The TEAD headquarters area is a 25,172 acre installation located 35 miles west of Salt Lake City. Originally named the Tooele Ordnance Depot (TOD), it was established at Tooele, Utah, as a World War II Ordnance Corps installation in 1942. Construction of the TEAD facilities was completed in 1943. Originally the north area was known as the Tooele Ordnance Depot, which functioned as a storage depot for World War II supplies, ammunition, and combat vehicles. Originally constructed as an ordnance depot, TOD began operations as a storage, supply, and repair depot in March 1947. In 1949 TEAD assumed command of the Desert Chemical Depot, now known as TEAD South Area. TOD was later transferred from the jurisdiction of the Chief of Ordnance to that of the Commanding General, U.S. Army Materiel Command, effective August 1, 1962 and was renamed Tooele Army Depot.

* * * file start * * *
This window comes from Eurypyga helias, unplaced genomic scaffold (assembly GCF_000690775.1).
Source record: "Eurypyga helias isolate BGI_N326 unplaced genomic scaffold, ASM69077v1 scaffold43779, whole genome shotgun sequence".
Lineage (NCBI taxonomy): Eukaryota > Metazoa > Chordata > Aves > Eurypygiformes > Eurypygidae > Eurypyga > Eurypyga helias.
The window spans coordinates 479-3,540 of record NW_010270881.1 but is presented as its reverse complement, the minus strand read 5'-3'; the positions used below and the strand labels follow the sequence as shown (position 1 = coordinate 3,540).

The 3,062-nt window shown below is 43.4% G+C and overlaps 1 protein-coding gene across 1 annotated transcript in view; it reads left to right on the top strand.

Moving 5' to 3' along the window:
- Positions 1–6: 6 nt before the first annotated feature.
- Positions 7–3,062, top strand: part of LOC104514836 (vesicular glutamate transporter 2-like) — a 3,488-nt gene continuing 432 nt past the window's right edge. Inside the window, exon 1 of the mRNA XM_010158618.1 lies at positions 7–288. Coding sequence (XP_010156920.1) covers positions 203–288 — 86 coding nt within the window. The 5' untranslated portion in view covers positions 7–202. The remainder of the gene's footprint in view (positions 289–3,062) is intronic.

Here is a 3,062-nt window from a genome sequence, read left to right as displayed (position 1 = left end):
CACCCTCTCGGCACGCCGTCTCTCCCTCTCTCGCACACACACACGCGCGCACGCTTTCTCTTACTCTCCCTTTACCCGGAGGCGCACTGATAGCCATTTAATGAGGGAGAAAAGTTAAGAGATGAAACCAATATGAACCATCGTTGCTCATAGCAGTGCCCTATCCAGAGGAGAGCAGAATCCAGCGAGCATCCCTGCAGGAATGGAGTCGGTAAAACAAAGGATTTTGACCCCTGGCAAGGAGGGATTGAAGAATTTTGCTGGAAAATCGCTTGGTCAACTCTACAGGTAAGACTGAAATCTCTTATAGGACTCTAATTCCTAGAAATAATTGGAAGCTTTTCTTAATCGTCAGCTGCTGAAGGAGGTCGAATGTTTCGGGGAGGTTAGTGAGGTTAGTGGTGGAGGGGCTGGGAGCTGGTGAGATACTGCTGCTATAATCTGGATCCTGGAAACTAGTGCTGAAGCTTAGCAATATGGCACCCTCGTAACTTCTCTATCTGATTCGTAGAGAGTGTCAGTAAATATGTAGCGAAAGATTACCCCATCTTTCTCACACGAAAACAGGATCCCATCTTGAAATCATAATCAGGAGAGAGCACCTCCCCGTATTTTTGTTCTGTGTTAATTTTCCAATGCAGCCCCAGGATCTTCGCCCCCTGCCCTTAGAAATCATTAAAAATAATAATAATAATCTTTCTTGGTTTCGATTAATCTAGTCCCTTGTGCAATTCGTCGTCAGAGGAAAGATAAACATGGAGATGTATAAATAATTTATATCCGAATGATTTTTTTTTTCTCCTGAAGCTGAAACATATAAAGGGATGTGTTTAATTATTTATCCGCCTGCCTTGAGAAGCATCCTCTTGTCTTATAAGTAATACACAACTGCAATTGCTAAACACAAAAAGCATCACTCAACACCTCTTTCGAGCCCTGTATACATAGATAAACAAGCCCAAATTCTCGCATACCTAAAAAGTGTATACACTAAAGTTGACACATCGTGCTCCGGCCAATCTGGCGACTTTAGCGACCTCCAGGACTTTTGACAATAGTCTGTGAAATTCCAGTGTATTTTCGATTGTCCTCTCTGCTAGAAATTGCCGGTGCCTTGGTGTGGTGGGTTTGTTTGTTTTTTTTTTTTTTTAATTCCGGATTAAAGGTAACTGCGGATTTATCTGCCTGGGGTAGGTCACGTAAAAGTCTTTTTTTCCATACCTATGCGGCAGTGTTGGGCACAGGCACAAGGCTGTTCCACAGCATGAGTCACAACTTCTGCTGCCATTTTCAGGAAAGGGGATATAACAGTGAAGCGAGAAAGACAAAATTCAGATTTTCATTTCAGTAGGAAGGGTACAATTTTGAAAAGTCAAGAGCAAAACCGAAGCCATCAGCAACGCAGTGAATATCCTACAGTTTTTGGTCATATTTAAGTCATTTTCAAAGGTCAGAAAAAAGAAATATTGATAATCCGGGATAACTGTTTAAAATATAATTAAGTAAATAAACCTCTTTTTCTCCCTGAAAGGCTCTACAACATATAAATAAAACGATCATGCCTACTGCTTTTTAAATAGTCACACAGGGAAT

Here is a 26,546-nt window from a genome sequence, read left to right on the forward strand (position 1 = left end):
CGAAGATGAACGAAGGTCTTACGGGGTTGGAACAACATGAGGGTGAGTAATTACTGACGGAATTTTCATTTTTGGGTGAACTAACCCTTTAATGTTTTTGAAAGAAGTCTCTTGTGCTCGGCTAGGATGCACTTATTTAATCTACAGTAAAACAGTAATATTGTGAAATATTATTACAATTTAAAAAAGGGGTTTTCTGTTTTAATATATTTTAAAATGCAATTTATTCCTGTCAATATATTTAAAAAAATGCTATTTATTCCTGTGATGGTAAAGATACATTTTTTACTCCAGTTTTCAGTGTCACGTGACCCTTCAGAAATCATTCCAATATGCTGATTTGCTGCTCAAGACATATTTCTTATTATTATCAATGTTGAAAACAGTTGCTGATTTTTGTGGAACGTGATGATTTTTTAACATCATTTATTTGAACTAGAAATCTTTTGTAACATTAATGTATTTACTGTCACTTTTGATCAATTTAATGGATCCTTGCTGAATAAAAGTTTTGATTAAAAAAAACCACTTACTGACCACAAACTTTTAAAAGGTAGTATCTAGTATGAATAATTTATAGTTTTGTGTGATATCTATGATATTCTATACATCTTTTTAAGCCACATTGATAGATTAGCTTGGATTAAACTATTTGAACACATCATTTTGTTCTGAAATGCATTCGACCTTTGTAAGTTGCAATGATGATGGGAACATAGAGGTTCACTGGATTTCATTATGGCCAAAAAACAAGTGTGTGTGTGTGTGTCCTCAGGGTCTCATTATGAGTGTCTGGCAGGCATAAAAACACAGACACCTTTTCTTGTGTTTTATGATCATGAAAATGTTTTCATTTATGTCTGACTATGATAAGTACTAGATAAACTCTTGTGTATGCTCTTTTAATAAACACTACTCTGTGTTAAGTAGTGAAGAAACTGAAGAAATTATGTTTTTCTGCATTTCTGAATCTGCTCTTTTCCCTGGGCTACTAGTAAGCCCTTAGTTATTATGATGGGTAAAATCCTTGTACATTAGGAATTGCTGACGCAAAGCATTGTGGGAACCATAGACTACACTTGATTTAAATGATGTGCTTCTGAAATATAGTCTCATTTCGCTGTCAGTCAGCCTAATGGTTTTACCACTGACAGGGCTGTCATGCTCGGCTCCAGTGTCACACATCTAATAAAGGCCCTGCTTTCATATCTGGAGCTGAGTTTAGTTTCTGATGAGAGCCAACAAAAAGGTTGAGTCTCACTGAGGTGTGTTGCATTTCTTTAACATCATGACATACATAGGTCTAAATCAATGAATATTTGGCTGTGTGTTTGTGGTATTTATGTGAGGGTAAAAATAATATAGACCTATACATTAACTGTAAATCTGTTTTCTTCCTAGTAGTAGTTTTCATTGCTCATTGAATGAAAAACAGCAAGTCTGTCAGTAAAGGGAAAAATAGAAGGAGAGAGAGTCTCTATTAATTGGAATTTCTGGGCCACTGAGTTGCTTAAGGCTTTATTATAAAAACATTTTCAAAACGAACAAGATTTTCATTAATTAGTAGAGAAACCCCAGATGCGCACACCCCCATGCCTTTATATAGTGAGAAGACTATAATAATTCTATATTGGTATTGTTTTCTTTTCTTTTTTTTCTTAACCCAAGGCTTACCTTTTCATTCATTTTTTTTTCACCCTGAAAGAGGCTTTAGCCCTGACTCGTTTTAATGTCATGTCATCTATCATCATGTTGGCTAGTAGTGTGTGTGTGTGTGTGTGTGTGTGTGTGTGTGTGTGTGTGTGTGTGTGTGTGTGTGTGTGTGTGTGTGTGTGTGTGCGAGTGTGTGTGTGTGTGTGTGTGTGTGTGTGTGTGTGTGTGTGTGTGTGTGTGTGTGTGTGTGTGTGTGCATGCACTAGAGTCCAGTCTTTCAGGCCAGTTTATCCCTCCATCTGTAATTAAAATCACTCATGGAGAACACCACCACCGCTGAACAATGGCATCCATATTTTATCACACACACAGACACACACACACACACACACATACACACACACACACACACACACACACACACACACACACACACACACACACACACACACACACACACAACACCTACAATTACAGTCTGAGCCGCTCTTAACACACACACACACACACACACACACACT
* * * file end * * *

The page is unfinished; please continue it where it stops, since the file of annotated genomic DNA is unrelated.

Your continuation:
The depot retained only the conventional ammunition storage, maintenance and demilitarization portions of its mission. TEAD was listed on the Base Realignment and Closure (BRAC) list in 1993. Recommendations were to close and transfer the Maintenance and Supply missions by 1999. This was accomplished almost 4 years ahead of schedule due to "fast tracking". TEAD is now actively engaged in transferring the 1,707 acre BRAC parcel to the Tooele City Local Reuse Authority (LRA). During the realignment, the Depot downsized from over 3,000 employees to 624 employees.
There are three main missions at Tooele Army Depot (TEAD), a subordinate activity of the Industrial Operations Command in Rock Island, Illinois. These missions include Ammunition Operations; Ammunition Equipment Design and Development; and Rail Shop Maintenance and on-site support. Additionally, base operations support is provided to activities and tenants. Ammunition storage capabilities at TEAD are one of the largest in the United States. TEAD is one of four Tier I ammunition depots which receive, store, issue, renovate, modify, maintain and destroy conventional munitions for all Department of Defense services. TEAD is the Western Region Tier I Ammunition Depot.